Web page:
“Market like a media company” has been a buzzy phrase in the B2B community for a few years now, but what does that actually mean? And what do brands have to gain by taking a media-centric approach to content and marketing?
Kishore Kothandaraman, Goldcast Co-Founder and CMO, led a lively session with Sangram Vajre or Terminus and Chris Savage of Wistia, where they revealed whether the “media company” strategy is worth the hype.
Check out the full season on-demand and our top takeaways below ⤵️
To begin, the cost of creating content has massively decreased. This is a good thing—it means content has become more accessible, and the barrier to entry is lower. However, it also has a downside. Since the floodgates have opened, some would argue the quality of content has come down too. Most of the content out there is super fluffy and devoid of actual value.
Interestingly, as the quality is on the downswing, authentic content is on the rise. Posts on LinkedIn, Substack, etc., are becoming more popular because people want to hear real stuff.
The bar is so low on creating good, authentic content but people are afraid to take the leap on great quality and are boxed into numbers.”
Looking at it from the audience's perspective, everyone is used to having a plethora of options. If you want to watch, listen, read, or scan, you can. In this world of unlimited content, you must be willing to go deep with different mediums to give them options on how they want to engage with content.
People will spend the time if they care about the content and it’s convenient for them. For example, someone will watch a one-minute LinkedIn video or scan something you have written if they have a connection to it. If they really care about your topic, they will also go and listen to an hour-long podcast.
The takeaway is that people learn and discover content differently. Some people are visual learners, some need to read, and some need to do. The trick is to give them unlimited choice and the option to go deep if they want to.
Many companies idolize SaaStr, as an example, but it’s important to consider the full context. SaaStr is a true media company. They’re selling access to content and building a personal brand. So while they’re a great example, it’s important to recognize they’ve been doing this for a long time.
The truth is, you have to do something consistently for a long time for it to start paying off. In this world, if you do something every day, guess what, in one year, five years, etc., it will be better.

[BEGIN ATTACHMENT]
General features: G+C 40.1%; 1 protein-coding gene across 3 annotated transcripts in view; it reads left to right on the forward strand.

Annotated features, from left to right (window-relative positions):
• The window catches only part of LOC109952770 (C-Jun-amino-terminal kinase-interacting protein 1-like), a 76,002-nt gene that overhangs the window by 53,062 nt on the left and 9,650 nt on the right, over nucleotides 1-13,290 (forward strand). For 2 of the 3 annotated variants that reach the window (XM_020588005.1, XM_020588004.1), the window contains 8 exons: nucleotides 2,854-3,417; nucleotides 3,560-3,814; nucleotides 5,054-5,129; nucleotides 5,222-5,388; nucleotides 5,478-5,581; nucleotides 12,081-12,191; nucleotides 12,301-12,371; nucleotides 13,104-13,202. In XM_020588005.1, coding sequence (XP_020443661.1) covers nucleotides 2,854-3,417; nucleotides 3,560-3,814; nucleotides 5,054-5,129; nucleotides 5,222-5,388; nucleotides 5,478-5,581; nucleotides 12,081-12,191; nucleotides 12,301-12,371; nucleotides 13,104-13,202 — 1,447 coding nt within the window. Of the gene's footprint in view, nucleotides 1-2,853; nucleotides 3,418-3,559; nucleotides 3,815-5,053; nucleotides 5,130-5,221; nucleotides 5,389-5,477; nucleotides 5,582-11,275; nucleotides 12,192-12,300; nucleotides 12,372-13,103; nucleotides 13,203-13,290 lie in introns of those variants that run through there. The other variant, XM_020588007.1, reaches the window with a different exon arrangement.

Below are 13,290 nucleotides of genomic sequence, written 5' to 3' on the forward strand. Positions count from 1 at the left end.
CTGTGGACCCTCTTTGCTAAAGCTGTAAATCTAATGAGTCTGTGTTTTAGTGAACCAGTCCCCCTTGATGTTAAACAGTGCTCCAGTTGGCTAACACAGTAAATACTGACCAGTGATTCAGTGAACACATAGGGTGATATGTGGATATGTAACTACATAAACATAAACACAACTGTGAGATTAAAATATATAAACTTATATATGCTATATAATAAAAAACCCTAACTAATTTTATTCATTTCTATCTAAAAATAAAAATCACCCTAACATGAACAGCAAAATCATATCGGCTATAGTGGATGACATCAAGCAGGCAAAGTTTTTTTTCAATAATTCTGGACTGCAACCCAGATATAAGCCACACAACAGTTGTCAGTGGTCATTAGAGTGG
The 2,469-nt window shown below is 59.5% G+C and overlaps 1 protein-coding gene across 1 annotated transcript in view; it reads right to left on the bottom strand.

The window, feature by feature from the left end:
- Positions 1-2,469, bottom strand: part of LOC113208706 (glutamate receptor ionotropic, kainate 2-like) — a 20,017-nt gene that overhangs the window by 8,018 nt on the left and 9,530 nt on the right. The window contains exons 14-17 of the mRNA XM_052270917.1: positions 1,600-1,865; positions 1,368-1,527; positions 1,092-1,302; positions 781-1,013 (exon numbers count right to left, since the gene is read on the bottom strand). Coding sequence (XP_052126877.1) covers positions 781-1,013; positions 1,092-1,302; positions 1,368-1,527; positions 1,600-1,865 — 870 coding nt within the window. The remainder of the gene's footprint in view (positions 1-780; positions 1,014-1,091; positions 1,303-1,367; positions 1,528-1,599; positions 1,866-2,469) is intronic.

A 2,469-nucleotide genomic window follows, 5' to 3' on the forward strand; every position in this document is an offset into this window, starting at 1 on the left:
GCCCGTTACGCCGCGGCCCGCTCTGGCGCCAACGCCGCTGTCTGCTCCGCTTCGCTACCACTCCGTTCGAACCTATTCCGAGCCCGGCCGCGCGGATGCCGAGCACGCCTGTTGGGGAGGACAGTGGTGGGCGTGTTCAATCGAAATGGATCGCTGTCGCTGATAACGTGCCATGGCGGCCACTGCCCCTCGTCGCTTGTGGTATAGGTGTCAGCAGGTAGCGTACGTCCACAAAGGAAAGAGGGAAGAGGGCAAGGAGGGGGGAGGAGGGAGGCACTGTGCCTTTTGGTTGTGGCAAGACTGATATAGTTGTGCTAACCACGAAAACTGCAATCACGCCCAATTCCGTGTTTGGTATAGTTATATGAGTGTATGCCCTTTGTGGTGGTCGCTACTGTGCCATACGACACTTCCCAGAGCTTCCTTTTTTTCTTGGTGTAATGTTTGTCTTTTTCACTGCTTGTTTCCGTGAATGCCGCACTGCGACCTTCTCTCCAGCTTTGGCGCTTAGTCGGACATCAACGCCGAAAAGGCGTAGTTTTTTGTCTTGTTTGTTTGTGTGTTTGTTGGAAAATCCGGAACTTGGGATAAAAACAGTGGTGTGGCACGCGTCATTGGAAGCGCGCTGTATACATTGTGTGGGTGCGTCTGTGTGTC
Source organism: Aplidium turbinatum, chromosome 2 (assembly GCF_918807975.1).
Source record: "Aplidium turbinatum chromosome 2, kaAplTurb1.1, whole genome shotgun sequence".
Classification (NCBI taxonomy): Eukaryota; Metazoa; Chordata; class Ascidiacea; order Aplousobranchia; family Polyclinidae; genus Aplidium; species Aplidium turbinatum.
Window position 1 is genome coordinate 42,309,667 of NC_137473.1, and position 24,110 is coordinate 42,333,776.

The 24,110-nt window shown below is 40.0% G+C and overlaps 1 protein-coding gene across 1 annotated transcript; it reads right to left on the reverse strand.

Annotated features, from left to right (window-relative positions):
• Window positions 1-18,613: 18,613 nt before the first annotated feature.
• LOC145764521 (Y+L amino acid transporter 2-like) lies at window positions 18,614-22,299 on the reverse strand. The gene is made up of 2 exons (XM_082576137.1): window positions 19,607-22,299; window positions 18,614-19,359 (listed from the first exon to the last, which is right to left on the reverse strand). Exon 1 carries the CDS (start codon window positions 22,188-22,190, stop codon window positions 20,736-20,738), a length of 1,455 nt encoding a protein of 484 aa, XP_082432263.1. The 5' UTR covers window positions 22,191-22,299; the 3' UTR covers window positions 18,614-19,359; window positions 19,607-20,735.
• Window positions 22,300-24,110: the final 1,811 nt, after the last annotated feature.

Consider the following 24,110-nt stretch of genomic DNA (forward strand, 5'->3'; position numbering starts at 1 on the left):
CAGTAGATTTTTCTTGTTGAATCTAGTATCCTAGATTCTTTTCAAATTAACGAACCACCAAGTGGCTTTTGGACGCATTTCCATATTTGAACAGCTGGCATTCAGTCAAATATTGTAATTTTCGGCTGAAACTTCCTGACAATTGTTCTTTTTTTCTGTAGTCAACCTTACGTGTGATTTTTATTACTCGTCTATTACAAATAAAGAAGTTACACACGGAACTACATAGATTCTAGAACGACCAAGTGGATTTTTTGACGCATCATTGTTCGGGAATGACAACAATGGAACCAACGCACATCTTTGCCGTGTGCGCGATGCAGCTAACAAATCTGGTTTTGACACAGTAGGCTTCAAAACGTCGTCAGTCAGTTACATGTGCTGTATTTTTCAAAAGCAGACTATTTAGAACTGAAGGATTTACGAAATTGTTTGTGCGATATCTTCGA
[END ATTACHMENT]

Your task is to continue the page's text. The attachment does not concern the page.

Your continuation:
People go into it looking for short-term results, and they get short-term results but measure it against long-term metrics. And this is the wrong way to think about it.”
Instead, pay attention to qualitative first. Get through the beginning when you get good feedback but don’t have enough momentum to get quantitative results. If you put in the work, stick with it, and focus on quality over quantity—the numbers will follow.
Some people love to gate content sometimes because it drives email growth. While this can be an effective strategy, it's not the best experience for your audience (and doesn’t usually drive quality leads).
Truthfully, every website only needs one piece of gated content—that’s it. That is the ultimate piece of content you want to have everywhere (think of it as a cornerstone campaign asset). Everything else should point to it, and everything else can be free.
For example, at Terminus, they’re creating a comprehensive go-to-market guide. This is the only piece of content they are looking to gate. Everything else—podcast, blog, social post—will always point back to this.
Wistia has tried a few different things. Most recently, they released a new project called Show Business, an impressive 20-video educational series.
It started off gated, and you had to sign up with an email to get access. They got thousands of emails, and the sales team vetted these leads. Some worked, some didn’t, and after a point, they were done with the process.
Wistia knew the content was valuable and knew they could do more things with it. So, they made it ungated, distributed smaller clips across different channels, and created a whole library of supporting content. Eventually, it was on YouTube, as well.
This can be thought of as similar to what happens with a movie premiere. After it hits the theaters, where people pay a premium to see it first, it becomes available for rent. Then it’s on airplanes, and a little later it’s available on-demand for home viewing.
It's useful to view all your content through this lens so you can make decisions on gated content more efficiently.